Either the people of Scottsdale have the will to decide to change how they elect City Council members or they don’t. Council members who once correctly saw such will intensifying over the years now want to deny it exists.
Rather than go where council members appear to be heading — seeking more study of an already well-researched proposal to elect council members from districts — they should quickly put the matter where it belongs: in the hands of voters.
The council correctly saw Scottsdale’s growth to 220,000 residents required a change in the process when it appointed a 14-member citizens’ task force to recommend action. After hundreds of hours of study, the panel recommended Monday to create six council districts.
But it’s obvious that sometime since the task force was commissioned, current council members began to soften. It’s easy to see how comfortable incumbents can become once they’ve mastered the current, outmoded system that elects all seven members citywide. But incumbent comfort is not the issue. More responsive representation is.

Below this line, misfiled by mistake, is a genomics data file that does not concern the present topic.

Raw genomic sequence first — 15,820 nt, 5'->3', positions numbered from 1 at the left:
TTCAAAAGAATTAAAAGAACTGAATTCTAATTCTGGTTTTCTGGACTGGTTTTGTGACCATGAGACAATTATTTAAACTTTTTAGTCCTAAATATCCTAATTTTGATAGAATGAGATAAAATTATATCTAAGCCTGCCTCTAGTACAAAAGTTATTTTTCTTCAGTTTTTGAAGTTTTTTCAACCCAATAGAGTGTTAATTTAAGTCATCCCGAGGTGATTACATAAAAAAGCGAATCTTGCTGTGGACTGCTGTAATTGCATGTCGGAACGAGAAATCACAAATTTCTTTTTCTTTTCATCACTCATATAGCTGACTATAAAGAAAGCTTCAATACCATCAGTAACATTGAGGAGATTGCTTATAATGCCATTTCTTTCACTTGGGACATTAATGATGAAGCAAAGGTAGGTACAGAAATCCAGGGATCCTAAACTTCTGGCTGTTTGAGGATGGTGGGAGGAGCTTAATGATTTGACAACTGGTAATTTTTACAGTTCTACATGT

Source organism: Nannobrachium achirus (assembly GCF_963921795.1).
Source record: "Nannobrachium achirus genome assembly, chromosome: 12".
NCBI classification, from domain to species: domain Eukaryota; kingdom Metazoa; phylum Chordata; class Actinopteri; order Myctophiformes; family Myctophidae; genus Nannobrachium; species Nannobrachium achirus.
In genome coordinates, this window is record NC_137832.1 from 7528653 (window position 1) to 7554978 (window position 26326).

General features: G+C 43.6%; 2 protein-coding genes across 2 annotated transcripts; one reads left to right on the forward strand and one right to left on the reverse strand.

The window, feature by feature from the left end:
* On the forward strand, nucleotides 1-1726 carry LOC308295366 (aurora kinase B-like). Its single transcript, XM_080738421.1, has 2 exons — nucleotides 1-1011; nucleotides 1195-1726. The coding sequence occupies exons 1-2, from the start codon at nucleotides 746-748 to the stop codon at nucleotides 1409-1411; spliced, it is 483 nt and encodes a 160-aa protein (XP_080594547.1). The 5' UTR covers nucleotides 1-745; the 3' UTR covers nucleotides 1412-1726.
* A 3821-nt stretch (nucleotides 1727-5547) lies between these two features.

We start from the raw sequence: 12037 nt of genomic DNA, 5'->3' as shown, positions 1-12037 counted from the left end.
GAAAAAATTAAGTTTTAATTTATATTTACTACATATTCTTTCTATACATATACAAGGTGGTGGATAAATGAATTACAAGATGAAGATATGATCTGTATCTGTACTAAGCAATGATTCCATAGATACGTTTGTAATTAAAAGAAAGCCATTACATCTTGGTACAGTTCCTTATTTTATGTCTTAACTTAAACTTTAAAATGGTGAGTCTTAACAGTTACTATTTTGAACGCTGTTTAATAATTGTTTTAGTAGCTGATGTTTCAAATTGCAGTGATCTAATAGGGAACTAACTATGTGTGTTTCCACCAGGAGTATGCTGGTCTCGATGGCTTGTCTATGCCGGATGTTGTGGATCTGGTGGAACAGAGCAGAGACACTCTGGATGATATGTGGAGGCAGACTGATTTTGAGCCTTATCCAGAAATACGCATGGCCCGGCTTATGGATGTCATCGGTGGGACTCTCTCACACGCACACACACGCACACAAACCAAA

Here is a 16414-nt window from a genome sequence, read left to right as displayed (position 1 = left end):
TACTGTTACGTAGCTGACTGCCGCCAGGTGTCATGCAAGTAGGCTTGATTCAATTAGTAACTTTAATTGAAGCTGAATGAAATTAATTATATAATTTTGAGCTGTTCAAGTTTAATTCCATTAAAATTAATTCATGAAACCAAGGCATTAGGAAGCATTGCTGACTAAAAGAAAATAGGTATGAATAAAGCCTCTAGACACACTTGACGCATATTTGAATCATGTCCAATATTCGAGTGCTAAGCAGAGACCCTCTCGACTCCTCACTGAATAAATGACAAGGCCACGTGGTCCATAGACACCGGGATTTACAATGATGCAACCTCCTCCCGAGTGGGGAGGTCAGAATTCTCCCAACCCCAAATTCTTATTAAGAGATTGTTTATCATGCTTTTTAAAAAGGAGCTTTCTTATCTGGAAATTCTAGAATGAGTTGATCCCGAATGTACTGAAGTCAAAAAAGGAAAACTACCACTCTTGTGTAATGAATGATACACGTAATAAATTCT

This is admittedly a question of process, not results, and so evokes little vocal reaction. But that is no sign of lack of public will for better representation. That is to say, for a long time since Scottsdale was incorporated in 1951, the at-large system has worked reasonably well. Today we find ourselves in a position to make a process change before the need becomes so acute — after suffering from results that residents would not have wanted — that drastic measures are needed.
We favor the task force’s plan, which still allows for at-large election of the mayor. But as this is the public’s decision, the council could also consider putting a hybrid system before voters as well, one that would allow for some members to be elected from districts and some at-large.
City Attorney David Pennartz told us that if voters approved both, hypothetically the one getting the most votes would be what is implemented.
Mesa’s council experienced similar cold feet at his juncture in the process; but it moved the question to the ballot, and voters approved it in 1998.
You’d think by now that any Scottsdale elected official uttering the words “more study” would face an automatic berth in a political retirement home. By avoiding delays (for a November public vote, the council must act by July 7), not only will council members avoid that, but they will be giving all Scottsdale voters their deserved opportunity to determine their own.